JM: A marketer’s goal is one to one, highly focused, relevant messaging. Let’s take advantage of the tools and tactics at our disposal to take steps closer to delivering personalized, timely, and actionable content to attendees, partners and sponsors. Don’t limit your thinking to taking a physical program and turning it into a digital or virtual program. Re-imagine your end destination and create milestones and pathways to achieve these goals.
In order to accomplish some of these objectives, we’re encouraging our clients to:
- Talk to your peers and colleagues. Every one of us has a different perspective, varied experiences, and only so much time in the day to navigate all the discussions, demos, and meetings we’re cramming into our schedules. Spending time with people encountering similar situations can expand your reach and add knowledge to your decision-making processes that would otherwise be impossible to acquire on your own.
- Ask for help. Use your agency partners and your preferred vendors to provide their perspectives and ideas around rapidly changing best practices. This aggregation of information will improve your visibility on the current landscape, options at your disposal, and recommendations for a path forward. Your partners want to work with you to help you answer the questions you have; leverage them to accomplish that.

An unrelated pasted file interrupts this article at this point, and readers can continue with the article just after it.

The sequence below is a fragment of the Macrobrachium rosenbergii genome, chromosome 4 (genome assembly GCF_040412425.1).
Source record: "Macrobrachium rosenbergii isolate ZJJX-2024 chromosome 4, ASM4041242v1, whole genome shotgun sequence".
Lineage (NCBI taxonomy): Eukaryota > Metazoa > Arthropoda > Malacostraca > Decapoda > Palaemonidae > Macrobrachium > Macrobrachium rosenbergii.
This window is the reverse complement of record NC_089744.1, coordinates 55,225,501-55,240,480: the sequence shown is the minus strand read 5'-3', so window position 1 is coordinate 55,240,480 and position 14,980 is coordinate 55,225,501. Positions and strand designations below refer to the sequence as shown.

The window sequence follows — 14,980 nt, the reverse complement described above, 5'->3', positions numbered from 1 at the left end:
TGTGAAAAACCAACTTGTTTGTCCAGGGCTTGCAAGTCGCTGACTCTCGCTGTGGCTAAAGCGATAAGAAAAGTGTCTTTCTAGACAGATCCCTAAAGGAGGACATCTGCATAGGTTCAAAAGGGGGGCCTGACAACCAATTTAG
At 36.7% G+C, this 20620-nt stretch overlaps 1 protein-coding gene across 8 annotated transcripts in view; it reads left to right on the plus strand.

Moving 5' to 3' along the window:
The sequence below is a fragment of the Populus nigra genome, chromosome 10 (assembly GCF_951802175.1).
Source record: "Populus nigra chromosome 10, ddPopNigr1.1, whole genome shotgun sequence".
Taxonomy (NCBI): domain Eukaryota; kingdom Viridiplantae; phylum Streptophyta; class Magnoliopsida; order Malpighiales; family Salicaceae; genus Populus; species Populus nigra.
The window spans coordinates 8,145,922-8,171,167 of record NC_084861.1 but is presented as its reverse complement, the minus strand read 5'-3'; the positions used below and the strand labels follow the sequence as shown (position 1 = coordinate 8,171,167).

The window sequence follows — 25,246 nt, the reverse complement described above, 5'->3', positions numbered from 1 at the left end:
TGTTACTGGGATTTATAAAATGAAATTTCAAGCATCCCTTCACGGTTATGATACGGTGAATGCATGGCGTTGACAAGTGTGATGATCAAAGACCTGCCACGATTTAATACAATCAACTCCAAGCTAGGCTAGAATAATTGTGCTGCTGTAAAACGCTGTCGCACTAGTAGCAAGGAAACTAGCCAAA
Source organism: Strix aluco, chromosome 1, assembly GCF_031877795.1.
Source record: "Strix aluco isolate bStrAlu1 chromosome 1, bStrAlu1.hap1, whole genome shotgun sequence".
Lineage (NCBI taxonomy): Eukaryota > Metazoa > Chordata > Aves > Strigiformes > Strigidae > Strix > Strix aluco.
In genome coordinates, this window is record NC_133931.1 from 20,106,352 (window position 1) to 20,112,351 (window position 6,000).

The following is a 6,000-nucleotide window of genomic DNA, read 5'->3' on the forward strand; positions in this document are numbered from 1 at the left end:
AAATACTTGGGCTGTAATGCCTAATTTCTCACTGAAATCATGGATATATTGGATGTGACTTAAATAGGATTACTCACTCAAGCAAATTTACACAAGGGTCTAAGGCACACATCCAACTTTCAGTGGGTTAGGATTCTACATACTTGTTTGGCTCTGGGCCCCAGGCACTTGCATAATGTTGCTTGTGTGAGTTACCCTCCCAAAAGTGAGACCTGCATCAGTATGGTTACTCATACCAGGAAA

Q: Which aspects of an event are most important to ensure regular communication and engagement are still happening?
JM: Every program has different objectives, but each event is only as successful as the eco-system in which it operates. It’s important to prioritize each of your event populations (sponsors, speakers, attendees, etc.) by communicating and setting clear expectations about your plans. It’s also vitally important to ensure that these communication pathways are truly two-way. You want to hear, understand, and plan for the needs of your key constituents.
- Sponsors: Inform them of any near-term opportunities that you may have for participation and partnership. Beginning the dialogue about your next planned in-person event will build excitement and make your sponsors aware of your planning road map, along with how and when you plan to engage them in discussing specifics.
- Speakers: Content will remain the most vital component of any virtual or in-person program. Make sure that speakers are up to speed on expectations and plans for the future. Ensure that they are equipped to deliver remote sessions and embed them in key processes so that they’re involved in your content strategy.
- Attendees: Make every effort to update your attendee base as frequently as you can when you have new information. Like your audience acquisition paths, content will drive outreach frequency. Clearly identify your plans and ask attendees for their ideas that you can work to execute.
JM: There is enormous opportunity amid this crisis. The live event industry has, by necessity, a tremendous window to become more technologically savvy, to be hyper focused on crafting customized attendee journeys, and to really engage with customers, prospects and attendees in new ways. There will always be a need for human connection, for networking, for sales operations, and for continuous learning to happen. How we tackle these items now will shape the future of events. Don’t be afraid to ask, "What if?” These are uncharted waters.